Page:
About Me

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I am a below knee amputee. More importantly, I am also Mommy to two boys, a very active 10 year old (Robby) and an mischievous toddler (Timmy). I have learned that being a parent with a disability can create some unusual and sometimes humorous situations. This blogger is available for hire! Let's talk and learn how a blog can expand your business.

Friday, November 04, 2016

Over Analyzing

Happy Friday!

After surviving the week which I have been dreading for months, I am delighted to reach Friday. I'm looking forward to a weekend of relaxing, sleeping (a mom can dream, right?) and re-centering my priorities. I know that I have a lot of decisions to make, but it is never advantageous to make a major life change while feeling stressed and exhausted.  I'm hoping to use the next few days to rebuild my own strength (emotionally and physically) so that I can figure out which path I want to pursue. 

I regret that I was in such a hurry to grow up. I look at Robby and Timmy's lives and wish I could turn back the clock to my own childhood.  I don't mean to devalue their own frustrations. While their feelings are real, the consequences of their actions have smaller ripples. When you become an adult with a family and children who depend upon you, it feels as if every decision creates a tidal wave that can either be surfed into the sunset or can wipe out your entire homestead.  Looking at my kids playing, it makes making even the smallest life change terrifying!

Thursday, November 03, 2016

Hamster Wheel

I was busy with work and meetings all day, yet it felt as if I accomplished nothing. I hate days where I feel like I'm running on a hamster wheel, wearing out in my efforts to go nowhere.  Because this is my blog and I feel comfortable complaining, I also have a sore throat. I am sure that my inability to comfortable swallow and eat is contributing to my downtrodden mood. 

While I had to go into the office for meetings, Timmy spent some time "at school."  He was most unhappy when he realized that I was going to be leaving him there. He ran to the door and peered out the window as I walked away.  I was reassured by the teacher that he quickly calmed down and began to play. However, the fact that he was still standing by the door with his face pressed against the same window when I arrived to pick him up three hours later casts some doubt on her story. Even if he wasn't happy, I know that he was safe.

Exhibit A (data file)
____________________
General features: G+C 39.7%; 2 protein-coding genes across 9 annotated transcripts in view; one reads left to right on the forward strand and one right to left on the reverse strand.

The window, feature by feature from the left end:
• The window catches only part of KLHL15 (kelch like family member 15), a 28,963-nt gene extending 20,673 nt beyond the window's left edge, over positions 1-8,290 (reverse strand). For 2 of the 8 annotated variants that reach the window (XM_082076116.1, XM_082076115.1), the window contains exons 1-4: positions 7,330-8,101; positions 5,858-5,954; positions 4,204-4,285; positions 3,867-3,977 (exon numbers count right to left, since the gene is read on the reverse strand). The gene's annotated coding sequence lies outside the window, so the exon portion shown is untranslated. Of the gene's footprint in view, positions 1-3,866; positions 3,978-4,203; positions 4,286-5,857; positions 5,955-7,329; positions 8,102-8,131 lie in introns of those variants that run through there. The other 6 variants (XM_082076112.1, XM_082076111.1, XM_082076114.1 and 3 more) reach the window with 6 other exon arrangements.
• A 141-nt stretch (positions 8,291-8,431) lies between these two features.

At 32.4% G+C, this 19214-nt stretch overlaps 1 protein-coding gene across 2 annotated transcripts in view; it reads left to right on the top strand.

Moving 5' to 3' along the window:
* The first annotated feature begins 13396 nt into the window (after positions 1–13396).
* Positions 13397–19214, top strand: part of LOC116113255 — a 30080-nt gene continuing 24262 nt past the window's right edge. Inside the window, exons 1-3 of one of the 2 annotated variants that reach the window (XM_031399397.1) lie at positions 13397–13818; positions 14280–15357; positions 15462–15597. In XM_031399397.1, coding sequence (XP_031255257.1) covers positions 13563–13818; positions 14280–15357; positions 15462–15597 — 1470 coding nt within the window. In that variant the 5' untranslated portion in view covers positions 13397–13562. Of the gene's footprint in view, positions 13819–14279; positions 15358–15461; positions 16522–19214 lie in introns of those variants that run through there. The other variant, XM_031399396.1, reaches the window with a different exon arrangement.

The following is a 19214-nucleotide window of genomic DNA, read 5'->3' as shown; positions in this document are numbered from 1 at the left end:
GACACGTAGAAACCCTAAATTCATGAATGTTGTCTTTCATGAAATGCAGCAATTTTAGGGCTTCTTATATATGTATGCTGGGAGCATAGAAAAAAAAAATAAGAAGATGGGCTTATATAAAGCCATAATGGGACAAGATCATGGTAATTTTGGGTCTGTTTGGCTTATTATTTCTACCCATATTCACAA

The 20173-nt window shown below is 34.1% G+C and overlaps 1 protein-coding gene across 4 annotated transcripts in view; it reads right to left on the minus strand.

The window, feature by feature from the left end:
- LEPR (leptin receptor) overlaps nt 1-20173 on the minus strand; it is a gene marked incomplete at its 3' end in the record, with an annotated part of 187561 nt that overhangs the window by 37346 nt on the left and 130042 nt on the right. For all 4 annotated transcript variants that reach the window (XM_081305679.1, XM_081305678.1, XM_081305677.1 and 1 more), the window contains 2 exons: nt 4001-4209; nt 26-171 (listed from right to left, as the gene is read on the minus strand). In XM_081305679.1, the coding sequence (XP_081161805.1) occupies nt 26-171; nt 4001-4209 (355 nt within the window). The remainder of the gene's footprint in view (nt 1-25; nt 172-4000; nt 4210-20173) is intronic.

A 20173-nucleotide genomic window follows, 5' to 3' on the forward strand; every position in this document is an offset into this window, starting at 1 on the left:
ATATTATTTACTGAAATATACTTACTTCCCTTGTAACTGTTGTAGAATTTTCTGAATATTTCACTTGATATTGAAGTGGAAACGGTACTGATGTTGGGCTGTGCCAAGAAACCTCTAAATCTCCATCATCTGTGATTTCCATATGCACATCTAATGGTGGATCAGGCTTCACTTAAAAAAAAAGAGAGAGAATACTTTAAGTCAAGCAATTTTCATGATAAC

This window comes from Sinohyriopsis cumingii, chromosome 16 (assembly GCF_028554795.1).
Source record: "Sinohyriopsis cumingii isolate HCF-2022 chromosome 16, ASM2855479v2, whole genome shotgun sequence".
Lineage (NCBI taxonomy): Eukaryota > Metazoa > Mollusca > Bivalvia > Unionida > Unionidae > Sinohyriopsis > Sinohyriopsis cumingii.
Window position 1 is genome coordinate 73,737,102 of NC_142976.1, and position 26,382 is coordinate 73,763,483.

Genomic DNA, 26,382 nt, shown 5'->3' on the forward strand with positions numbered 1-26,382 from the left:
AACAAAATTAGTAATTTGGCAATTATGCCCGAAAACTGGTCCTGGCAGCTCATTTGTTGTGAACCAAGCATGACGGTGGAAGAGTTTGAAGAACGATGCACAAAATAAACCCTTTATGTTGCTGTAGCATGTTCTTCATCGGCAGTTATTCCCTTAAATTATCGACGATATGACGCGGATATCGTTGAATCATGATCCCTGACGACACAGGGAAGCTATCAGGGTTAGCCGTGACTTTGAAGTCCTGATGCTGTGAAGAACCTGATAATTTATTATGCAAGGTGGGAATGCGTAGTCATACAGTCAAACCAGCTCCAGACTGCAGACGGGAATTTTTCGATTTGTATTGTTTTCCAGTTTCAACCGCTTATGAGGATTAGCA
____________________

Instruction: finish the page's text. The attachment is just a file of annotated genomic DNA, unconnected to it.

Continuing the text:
Today I am hoping to finish at least one project on my list. I have taken bites out of everything, but I know that I will feel better when I can fully cross an item off of my list. If I'm feeling better as the day progresses, I might even go for two. Of course, that all depends upon how much work my curious little Hamlet will allow. Some days he is content to play with his cars and planes while other times he is nonstop energy. I never really know which Timmy I am going to greet in the morning.

Wednesday, November 02, 2016

Stranger Shaming

My social network is diverse and represents just about every political and religious viewpoint. I learned a long time ago that debates via social media are fruitless ventures that only serve to increase frustrations, hurt relationships and waste time. When I don't agree with a status message, viewpoint or political statement, I am more apt to just scroll past it rather than engage.  Yesterday I read a status on Facebook that bothered me to the point where I felt compelled to respond.

A high school friend posted an observation from Halloween in his neighborhood. The focus of his post was  a child who was being chauffeured from house to house to trick-or-treat.  He was flabbergasted that a child was being driven through the neighborhood and between houses rather than walking. Immediately the thread blew up with condemnation of the parents as being "lazy" and the child was dubbed "spoiled."  According to the comments, this situation exemplified all that is wrong with this country, with parents and with children today.

I tried to just log off and move on, but it kept nagging at me. I found the comments so judgmental that, for me, it bordered on offensive. Not one person stopped to question the reason why the child was being driven. Instead, they immediately jumped to the conclusion that the parents were lazy or that the child was spoiled. I decided to interject into the discussion in defense of the family.